Hydrogen peroxide powered rocket packs fly for around 30 seconds, because they have a specific impulse of around 125, meaning that one pound of propellant can make 125 pound-seconds of thrust, meaning that it takes about two pounds of propellant for every second you are in the air. Mass ratios are low for anything strapped to a human, so the exponential nature of the rocket equation can be safely ignored.
A pretty hot (both literally and figuratively) bipropellant rocket could manage about twice the specific impulse, and you could carry somewhat heavier tanks, but two minutes of flight on a rocket pack is probably about the upper limit with conventional propellants.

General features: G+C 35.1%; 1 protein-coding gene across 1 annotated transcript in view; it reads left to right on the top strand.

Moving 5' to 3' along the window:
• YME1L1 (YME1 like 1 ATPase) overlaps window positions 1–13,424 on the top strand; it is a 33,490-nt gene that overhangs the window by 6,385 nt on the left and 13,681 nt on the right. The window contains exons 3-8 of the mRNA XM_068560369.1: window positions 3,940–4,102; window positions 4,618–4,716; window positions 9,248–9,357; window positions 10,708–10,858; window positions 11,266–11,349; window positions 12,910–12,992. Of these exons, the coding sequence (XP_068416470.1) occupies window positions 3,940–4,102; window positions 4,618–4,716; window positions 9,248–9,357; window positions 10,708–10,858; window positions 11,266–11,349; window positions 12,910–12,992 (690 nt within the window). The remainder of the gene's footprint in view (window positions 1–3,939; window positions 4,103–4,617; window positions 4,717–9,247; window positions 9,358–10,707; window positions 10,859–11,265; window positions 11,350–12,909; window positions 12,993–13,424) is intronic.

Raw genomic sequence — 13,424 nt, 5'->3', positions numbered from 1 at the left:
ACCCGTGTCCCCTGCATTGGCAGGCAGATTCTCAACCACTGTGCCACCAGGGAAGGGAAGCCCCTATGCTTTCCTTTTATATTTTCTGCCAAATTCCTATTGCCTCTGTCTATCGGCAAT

However, an actual jet pack that used atmospheric oxygen could have an Isp ten times higher, allowing theoretical flights of fifteen minutes or so. Here, it really is a matter of technical development, since jet engines have thrust to weight ratios too low to make it practical. There is movement on this technical front, but it will still take a while.